General Motors' autonomous ridesharing operation Cruise hasn’t exactly had a great few weeks. The division has been under fire from the public and regulators in recent weeks, even having its permit to offer driverless for-pay rides suspended by the state of California due to overwhelming safety concerns.

Now, in another blow to the money-bleeding robotaxi company, Cruise CEO Kyle Vogt reportedly confirmed to workers that the parent company is hitting pause on production of the electric Cruise Origin people mover. 

20231107 - Cruise Origin

According to Forbes, which obtained audio of the meeting, Vogt confirmed the production pause to staff during an all-hands meeting. That discussion was meant to address how the company would handle the California Department of Motor Vehicles decision to suspend evoke Cruise’s driverless operating permit.

The suspension occurred last month after a woman was critically injured by a human-driven car and then thrown in front of a Cruise-branded driverless Chevrolet Bolt EV which ran her over. State regulators allege that Cruise “misrepresented”  the safety technology of its driverless cars, and have expressed particular concerned about pedestrian safety. Shortly thereafter, Cruise announced that it would halt all driverless operations across the country.

“[B]ecause a lot of this is in flux, we did make the decision with GM to pause production of the Origin,” Vogt said.

The Cruise Origin – for those who don’t know – is a purpose-built, fully-electric Mobility as a Service vehicle developed jointly by Cruise, its parent company General Motors, and Honda. Its original plans called for a completely driverless cabin with vast amounts of space for passengers. Most Cruise vehicles serving up robotaxi rides on the road, however, are Chevy Bolt EVs; those were until recently operating in cities like San Francisco, Austin and Miami. Cruise planned to eventually utilize the Origin for both ride-hailing and deliveries under the company’s platform.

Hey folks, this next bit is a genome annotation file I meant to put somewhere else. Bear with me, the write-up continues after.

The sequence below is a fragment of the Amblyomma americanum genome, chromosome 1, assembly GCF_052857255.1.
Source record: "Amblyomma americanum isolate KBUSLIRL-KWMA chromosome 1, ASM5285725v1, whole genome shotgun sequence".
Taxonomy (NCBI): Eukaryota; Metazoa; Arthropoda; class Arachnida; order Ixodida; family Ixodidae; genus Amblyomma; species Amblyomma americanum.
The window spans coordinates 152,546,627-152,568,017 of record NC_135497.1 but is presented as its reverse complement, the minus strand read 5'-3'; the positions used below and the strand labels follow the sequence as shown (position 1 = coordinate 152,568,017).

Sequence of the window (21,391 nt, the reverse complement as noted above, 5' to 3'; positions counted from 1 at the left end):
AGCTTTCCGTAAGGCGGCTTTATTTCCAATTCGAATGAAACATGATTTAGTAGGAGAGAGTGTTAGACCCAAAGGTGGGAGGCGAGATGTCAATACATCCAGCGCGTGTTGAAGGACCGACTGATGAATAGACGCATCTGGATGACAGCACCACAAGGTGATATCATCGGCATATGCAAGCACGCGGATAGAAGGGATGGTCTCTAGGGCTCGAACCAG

Up until its official pause, the Origin was produced at GM’s Factory Zero factory in Hamtramck, Michigan alongside the same lines that build the electric Cadillac Escalade IQ, Chevrolet Silverado EV, and GMC Hummer EV. It’s not clear if the halt in production will affect workers at the plant in any meaningful way.

In the recording, Vogt later clarified that GM had already built “hundreds” of examples of the Origin already, which is “more than enough for the near-term when we are ready to ramp things back up.”

A GM spokesperson confirmed this news to InsideEVs. "We are finishing production on a small number of pre-commercial vehicles and after that, plan to temporarily pause production," the official said. "More broadly speaking, we believe autonomous vehicles will transform the way people move around the world, and the Origin is an important part of the AV journey – it's the first scalable vehicle ever designed specifically for autonomous rides and will make transportation more accessible."

Cruise Origin in SF's Castro District

Yet Cruise has a pretty big fight ahead of it. The company has been bleeding money throughout its history, and that hasn’t changed in 2023. Since January, GM has reported a $1.9 billion loss from Cruise – $732 million in losses in the third quarter alone. Now, with the inability (however temporary) to offer driverless rides and a whopping 1.5 company-wide workers per robotaxi, the company will undoubtedly need to dig deeper into cash reserves to stay afloat.

GM CEO Mary Barra has said that the automaker still believes that Cruise has “tremendous opportunity to grow and expand,” and it seems unlikely that the company wants to withdraw its commitment to AVs or the Origin itself. But if Cruise can get back on the road, it has a lot to prove. 

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